The Heartland Rally and Aftermath — June 16-23, 2013

Numerous nice things happened at the Rally.

When the damage on my trip home from North Carolina first occurred, I contacted the director of dealer services at Heartland to enlist his aid in finding a suitable repairer.  Jim and I have developed a “working knowledge” of each other over the years.  I then contacted the director of the Heartland Owners Club, sponsor of the Rally.  As a result, the word got around, and everyone I ran into when I got there bent over backwards to accommodate and help me.

One of the perks of the Rally was the opportunity to have Heartland perform a couple of factory service needs on each rig.  Techs showed up from neighboring Elkhart in droves on the first Rally day and stayed for several days to complete reasonable requests.  We got everything done that we’d requested!

One more repair was required by the tire explosions — replacement of a small body panel.  Heartland uses an authorized agent for most of its repair and dealer prep work, and Jim made arrangements for me to get that job done before we left – at a very reasonable price.

Despite the fact that we’d spent a week in Goshen in 2012, we still found two new area attractions.  One was Menno-Hof, the perfect place to hone your knowledge of the many area people with straw hats or bonnets, beards or long dresses, boxy black buggies, and houses with no electricity.  Collectively they’re Anabaptists, a movement founded in Zurich, Switzerland in 1525 in the early years of the Reformation.  The movement spread north and east, to Tyrol, the Low Countries and into South Germany and Russia.  Convinced that the church had become corrupted, Anabaptists called for the strict separation of church and state.  They also sought the purity of the simple life.  They were violently persecuted by both Catholics and Protestants — members were declared heretics and treated as such.  They escaped by migrating into the U.S., beginning in 1644 and increasing throughout the 18th century.  William Penn welcomed them to Pennsylvania.  Between 1815-60, others flooded into Ohio and Indiana.  Many of the Pennsylvania Mennonites migrated to Ontario, and direct immigration into Canada followed.

Menno Hoff Center

Menno Hoff Center

Menno-Hof, in the neighboring town of Shipshewana,  is a multimedia presentation of the heritage, beliefs and lifestyle of the movement.  One of the most important things it does is define the groups within the movement, primarily Mennonites, Amish and Hutterites.  The original movement was the Hutterite, but the largest is the Mennonite.  Today, Anabaptists can be found in 66 countries, on every continent except Antarctica!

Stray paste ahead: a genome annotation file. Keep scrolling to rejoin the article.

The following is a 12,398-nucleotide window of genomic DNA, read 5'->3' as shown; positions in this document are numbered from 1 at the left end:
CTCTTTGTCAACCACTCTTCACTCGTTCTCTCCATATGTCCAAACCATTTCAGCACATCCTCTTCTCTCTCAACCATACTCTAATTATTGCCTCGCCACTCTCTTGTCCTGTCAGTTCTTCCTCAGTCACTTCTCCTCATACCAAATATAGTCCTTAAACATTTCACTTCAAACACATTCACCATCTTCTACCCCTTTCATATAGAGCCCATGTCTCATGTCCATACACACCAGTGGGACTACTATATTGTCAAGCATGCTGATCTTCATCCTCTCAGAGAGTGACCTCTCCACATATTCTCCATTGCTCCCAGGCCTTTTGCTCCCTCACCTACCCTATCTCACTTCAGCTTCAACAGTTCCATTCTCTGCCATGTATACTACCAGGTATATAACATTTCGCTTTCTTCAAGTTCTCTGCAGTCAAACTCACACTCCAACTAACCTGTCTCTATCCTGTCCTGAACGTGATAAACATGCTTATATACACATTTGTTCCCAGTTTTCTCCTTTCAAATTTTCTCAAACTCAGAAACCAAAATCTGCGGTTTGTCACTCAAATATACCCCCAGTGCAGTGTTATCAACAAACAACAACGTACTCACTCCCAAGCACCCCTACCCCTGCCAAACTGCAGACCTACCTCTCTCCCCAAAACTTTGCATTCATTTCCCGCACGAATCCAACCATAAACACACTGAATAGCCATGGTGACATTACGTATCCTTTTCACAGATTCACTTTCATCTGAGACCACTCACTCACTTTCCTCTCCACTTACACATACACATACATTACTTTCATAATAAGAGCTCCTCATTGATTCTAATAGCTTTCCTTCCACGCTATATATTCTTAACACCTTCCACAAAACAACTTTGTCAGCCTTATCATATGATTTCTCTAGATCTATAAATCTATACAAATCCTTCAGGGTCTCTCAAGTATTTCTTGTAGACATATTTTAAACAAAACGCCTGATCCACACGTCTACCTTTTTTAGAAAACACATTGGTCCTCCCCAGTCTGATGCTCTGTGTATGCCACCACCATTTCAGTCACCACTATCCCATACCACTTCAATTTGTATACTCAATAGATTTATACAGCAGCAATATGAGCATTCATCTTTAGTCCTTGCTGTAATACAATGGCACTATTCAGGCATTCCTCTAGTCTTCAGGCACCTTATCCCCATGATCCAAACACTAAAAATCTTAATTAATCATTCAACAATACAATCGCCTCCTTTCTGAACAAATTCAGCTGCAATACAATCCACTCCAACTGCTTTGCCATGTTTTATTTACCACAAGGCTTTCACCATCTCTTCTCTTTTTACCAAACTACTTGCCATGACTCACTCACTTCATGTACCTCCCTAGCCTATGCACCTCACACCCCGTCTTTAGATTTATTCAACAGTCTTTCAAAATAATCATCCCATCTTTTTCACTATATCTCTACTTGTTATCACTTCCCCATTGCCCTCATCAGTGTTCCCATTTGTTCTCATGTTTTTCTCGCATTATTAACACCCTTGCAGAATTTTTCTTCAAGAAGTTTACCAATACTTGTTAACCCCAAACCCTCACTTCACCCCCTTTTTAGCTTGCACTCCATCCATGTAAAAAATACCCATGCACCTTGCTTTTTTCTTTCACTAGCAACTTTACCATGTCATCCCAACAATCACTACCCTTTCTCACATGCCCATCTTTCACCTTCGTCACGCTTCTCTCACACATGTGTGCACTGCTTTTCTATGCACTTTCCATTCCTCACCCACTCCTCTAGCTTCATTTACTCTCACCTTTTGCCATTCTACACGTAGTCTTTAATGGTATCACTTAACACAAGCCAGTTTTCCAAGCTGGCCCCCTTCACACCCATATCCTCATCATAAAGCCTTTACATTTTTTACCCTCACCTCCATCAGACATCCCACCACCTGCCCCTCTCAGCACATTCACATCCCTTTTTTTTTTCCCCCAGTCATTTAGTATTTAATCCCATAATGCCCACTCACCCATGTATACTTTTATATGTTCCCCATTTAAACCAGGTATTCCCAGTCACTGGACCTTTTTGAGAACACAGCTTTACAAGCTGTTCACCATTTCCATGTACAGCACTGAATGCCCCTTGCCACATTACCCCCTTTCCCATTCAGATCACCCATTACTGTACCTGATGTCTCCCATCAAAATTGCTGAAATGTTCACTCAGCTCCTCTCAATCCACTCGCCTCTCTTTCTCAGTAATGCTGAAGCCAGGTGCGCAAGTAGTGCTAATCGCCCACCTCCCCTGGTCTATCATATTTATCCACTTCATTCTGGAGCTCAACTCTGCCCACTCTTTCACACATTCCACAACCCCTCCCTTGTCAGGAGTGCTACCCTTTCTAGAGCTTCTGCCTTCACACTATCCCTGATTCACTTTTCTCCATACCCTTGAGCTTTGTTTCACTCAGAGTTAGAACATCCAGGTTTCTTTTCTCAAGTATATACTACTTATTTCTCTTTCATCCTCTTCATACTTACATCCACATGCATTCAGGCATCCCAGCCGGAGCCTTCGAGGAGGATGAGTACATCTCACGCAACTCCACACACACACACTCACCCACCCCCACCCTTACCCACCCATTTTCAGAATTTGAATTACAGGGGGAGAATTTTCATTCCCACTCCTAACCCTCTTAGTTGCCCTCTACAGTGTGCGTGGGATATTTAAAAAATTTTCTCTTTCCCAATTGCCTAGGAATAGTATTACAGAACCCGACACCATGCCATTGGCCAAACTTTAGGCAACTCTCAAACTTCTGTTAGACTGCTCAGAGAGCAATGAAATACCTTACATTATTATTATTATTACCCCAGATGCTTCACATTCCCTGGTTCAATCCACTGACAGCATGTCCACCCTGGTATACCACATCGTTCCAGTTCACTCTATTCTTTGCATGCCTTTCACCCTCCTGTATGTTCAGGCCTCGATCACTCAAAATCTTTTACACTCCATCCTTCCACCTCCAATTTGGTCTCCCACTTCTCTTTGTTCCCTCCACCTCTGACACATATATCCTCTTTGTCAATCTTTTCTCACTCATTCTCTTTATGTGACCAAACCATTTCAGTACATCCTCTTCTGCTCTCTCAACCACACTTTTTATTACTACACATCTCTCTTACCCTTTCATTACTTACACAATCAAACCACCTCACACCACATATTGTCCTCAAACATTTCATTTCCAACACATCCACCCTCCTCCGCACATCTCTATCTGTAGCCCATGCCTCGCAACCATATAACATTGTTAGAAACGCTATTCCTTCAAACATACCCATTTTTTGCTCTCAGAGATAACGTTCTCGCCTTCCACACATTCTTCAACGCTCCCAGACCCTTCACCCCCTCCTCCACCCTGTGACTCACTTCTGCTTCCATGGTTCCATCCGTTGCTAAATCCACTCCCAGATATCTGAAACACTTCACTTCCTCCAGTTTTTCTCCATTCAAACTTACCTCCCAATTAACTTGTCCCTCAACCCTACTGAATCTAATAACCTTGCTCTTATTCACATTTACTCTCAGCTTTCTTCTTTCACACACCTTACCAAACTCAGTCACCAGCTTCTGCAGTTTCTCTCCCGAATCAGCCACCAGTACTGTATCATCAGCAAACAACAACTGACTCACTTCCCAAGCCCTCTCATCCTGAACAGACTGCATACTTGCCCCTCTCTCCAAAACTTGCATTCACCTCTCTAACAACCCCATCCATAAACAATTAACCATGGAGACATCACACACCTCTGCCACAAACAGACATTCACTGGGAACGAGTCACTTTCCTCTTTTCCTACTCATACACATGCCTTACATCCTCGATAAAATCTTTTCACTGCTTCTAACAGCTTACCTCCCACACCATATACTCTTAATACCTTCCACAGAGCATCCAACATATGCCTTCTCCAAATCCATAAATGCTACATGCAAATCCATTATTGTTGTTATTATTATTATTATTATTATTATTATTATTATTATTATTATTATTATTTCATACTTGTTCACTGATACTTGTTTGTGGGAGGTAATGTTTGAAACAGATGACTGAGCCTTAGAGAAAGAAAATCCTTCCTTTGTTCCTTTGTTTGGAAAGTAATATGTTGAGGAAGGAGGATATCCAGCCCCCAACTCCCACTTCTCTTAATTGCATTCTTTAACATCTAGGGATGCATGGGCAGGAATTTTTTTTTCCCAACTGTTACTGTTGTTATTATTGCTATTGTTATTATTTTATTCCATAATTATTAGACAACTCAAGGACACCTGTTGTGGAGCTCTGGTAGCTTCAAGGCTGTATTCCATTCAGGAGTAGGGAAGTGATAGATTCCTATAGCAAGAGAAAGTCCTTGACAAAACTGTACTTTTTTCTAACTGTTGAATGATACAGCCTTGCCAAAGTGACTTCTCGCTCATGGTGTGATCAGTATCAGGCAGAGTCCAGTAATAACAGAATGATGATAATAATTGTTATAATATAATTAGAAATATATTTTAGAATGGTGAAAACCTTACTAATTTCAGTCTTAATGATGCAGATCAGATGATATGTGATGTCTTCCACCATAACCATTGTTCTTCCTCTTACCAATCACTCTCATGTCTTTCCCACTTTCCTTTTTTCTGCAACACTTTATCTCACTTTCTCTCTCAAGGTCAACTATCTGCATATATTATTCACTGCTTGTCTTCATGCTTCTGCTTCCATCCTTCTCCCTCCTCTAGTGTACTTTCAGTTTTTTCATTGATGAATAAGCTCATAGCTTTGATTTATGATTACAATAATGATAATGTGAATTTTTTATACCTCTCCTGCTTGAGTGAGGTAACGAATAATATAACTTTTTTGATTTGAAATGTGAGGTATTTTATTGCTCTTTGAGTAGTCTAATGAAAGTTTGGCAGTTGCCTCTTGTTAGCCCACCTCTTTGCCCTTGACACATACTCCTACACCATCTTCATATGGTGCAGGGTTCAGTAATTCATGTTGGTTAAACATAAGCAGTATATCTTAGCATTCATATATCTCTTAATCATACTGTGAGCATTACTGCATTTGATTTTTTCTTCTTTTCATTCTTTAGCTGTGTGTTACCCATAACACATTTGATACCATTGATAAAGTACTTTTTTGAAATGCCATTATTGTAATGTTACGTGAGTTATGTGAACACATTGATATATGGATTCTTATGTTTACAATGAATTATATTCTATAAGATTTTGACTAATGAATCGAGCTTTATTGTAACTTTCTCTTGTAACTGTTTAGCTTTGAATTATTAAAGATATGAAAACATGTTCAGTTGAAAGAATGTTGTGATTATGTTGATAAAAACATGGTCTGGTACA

Your experience begins with a 13 minute introductory video, and then you pass through two dozen exhibits that document nearly phase of Anabaptist life.  It’s a wonderful opportunity to understand – and respect – their culture.  Speaking of respect, the Goshen Walmart isolates a section of its parking lot with hitching posts!

Adjacent to Menno-Hof is the  Hostetler Hudson Museum.  Eldon Hostetler grew up on his family’s 280 acre Amish farm, where automobiles were, of course, verboten.  A neighbor’s son, however, went south and west to follow the wheat harvest, and when he returned, he was driving a 1936 Hudson Terraplane.   In 1940, at age 18, Eldon began his own lifetime bond to Hudsons,  purchasing a 1938 model with a secret loan from his grandfather.

Eldon had a profitable life.  He left the family farm and started a poultry business.  He revolutionized the industry when he invented an automatic feeding system for laying hens and started Ziggity Systems in 1977 to take it to market.  This was followed by dozens of other patents aimed at streamlining farm processes.

Eldon bought a new Hudson every year until manufacturing ceased in 1954.  After that, his wealth made it possible for him to amass and restore a collection reputed to be the largest in the world.  In 1997, Eldon donated the collection, a maintenance fund and 18 acres of land to the town of Shipshewana, which, in turn built the complex to hold it.  Most are now housed in the museum; a few are loaned to other   I took a picture of every one but will spare you by selecting a sampling!

During the Rally, I took advantage of a service called Smart Weigh.  The advisors weigh each wheel of the RV and tow vehicle independently.  I frequently checked the overall weight to be sure I wasn’t exceeding road limits.  But this program revealed a significant fact:  the left rear trailer tire – the culprit in my May travail — was overloaded.  So just before we left town, we installed a new set of heavier-duty Goodyears.

Now we were broke!



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